2. Keep it civil. Civil society is essential in effective implementation and protection of RTI laws. Civil society can play a useful role in helping to spread awareness and promote use of the law by different stakeholder groups. In India, for example, civil society has built the capacity of individual citizens to use RTI. Bhardwaj explained that citizens in India no longer wait for NGOs to seek information; they are able to do it for themselves. In 2011-2012 alone, between four and six million RTI applications were filed in India.
  3. Look for political openings. Gopa Thampi, director of Economic Governance in The Asia Foundation’s Sri Lanka office, said that in contexts characterized by legislative impasse and political resistance, non-confrontational interventions can offer new pathways and quick wins to advocates for the RTI law. After seeing that a national RTI law in Sri Lanka had become too politicized, Thampi and his team instead focused on promoting proactive disclosure among government agencies. He also found space to integrate RTI provisions at the sub-national level of government. While waiting for national RTI laws to be enacted, there is still much that can be done to keep the discourse active.
  4. You can use RTI laws to bolster RTI laws. In India, activists have set up a dedicated group called the RTI Assessment & Advocacy Group (RaaG) to undertake ongoing evaluation of the implementation of the RTI Act. RaaG used the Indian RTI law to assess the implementation of the RTI law across the country. RaaG examined RTI applications and outcomes, and used this information to counter government claims that the majority of RTI applications were frivolous, demonstrating instead that 67 percent of applications sought information that the government should have automatically provided without receiving an RTI application. Less than 1 percent of RTI applications were found to be frivolous or vexatious.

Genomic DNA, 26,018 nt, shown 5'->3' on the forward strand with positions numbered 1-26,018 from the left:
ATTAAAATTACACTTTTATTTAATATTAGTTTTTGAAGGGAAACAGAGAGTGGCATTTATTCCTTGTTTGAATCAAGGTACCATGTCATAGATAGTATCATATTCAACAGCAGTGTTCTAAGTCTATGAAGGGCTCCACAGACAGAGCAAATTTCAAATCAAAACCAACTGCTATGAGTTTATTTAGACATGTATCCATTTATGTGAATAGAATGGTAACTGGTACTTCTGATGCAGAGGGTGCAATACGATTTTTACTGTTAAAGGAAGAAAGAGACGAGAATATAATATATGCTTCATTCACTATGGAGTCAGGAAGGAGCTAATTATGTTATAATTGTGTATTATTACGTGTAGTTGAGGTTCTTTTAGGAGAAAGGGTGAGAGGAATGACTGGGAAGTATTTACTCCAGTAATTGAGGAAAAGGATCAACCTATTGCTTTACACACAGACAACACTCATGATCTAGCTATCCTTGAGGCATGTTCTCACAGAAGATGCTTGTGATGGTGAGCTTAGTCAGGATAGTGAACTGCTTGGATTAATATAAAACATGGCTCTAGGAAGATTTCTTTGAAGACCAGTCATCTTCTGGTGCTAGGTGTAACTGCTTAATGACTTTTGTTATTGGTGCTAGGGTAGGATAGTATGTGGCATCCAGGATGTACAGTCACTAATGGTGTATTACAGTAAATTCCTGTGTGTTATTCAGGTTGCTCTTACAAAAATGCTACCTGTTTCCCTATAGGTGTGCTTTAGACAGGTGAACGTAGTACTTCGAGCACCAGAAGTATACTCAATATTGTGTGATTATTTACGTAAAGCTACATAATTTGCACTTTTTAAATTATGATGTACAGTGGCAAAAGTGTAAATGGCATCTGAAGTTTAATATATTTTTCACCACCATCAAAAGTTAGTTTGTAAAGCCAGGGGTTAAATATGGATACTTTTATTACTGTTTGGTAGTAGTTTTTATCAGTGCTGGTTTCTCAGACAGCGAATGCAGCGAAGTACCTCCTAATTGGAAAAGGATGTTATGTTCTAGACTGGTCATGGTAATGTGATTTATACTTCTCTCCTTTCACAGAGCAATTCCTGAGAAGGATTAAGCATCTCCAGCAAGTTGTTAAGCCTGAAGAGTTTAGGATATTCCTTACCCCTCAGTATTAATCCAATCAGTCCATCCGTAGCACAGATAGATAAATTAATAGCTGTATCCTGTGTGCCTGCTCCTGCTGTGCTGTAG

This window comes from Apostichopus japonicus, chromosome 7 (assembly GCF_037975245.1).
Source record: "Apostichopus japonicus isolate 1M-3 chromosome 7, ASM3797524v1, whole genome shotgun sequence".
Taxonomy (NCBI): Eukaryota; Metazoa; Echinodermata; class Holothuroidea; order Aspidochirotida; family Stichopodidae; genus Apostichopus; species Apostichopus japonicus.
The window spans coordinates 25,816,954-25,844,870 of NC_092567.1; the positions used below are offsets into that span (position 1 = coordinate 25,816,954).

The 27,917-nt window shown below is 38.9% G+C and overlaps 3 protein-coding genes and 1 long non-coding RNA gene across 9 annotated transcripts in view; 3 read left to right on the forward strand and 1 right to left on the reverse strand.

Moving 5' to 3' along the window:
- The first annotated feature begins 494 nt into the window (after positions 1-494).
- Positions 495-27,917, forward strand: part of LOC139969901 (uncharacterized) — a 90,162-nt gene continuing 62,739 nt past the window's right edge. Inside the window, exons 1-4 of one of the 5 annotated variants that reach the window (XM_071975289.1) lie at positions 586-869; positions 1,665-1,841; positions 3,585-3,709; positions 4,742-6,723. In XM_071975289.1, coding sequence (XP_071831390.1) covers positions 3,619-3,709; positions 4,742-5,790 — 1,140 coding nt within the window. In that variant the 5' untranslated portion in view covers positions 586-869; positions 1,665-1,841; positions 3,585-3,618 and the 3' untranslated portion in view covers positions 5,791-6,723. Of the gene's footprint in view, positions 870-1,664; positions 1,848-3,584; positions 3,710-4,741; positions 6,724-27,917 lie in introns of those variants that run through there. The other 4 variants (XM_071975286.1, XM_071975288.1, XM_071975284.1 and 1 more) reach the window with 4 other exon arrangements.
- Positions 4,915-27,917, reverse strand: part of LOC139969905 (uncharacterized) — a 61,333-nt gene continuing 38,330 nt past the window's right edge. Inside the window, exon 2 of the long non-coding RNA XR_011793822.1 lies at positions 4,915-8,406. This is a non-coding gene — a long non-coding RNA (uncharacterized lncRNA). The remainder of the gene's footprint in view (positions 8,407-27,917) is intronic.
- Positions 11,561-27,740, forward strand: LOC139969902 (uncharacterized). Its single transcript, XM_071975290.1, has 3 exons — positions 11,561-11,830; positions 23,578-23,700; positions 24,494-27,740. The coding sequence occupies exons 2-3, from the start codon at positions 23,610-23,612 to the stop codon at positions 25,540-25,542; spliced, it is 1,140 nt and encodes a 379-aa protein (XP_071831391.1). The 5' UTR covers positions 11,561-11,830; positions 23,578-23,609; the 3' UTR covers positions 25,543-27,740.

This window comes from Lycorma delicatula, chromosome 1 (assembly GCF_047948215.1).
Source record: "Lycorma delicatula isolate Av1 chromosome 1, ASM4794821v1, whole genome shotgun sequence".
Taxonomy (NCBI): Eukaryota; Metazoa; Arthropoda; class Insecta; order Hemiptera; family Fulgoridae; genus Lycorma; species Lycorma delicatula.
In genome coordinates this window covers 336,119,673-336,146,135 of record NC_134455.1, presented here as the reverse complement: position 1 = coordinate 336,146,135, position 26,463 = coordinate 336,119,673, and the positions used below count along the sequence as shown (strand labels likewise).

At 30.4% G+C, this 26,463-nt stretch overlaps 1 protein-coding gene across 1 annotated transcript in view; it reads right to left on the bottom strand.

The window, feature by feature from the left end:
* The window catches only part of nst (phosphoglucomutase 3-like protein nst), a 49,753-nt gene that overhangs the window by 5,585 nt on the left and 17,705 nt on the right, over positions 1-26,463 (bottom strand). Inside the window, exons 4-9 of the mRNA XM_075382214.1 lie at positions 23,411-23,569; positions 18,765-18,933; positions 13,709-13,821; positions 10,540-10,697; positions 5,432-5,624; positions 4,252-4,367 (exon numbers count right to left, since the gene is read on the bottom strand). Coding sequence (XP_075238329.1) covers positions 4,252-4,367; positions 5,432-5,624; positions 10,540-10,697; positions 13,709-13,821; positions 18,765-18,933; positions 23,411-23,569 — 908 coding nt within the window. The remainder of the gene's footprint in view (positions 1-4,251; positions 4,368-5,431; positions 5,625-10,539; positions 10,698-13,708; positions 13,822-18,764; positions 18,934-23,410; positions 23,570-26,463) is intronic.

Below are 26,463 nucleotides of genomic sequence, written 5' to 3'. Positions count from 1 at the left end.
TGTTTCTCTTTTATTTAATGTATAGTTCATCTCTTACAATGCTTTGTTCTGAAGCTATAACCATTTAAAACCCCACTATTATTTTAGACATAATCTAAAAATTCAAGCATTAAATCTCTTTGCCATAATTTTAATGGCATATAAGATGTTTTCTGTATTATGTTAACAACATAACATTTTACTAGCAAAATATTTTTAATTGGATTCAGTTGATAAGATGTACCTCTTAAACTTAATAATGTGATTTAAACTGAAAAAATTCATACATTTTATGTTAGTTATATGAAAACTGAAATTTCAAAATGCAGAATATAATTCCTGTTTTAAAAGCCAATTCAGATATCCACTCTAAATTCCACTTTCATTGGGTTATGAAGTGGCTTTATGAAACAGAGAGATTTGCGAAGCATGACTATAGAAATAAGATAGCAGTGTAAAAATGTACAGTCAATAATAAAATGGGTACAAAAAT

Panelists agreed that RTI laws not only have the ability to dramatically change citizens’ access to information, but can also empower individuals to gain greater control over their rights. With a better understanding of the challenges surrounding RTI, it is hoped that those governments in the region that have not yet adopted RTI legislation to take steps to do so, and we hope that greater knowledge of how to implement RTI laws will enable governments to increase their responsiveness to individual citizens.

Ashley Clark is a program associate with The Asia Foundation’s Governance and Law Program. She can be reached at [email protected]. The views and opinions expressed here are those of the author and not those of The Asia Foundation or its funders.

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In Asia is a weekly in-depth, in-country resource for readers who want to stay abreast of significant events and issues shaping Asia's development, hosted by The Asia Foundation. Drawing on the first-hand insight of over 70 renowned experts in over 20 countries, In Asia delivers concentrated analysis on issues affecting each region of Asia, as well as Foundation-produced reports and polls.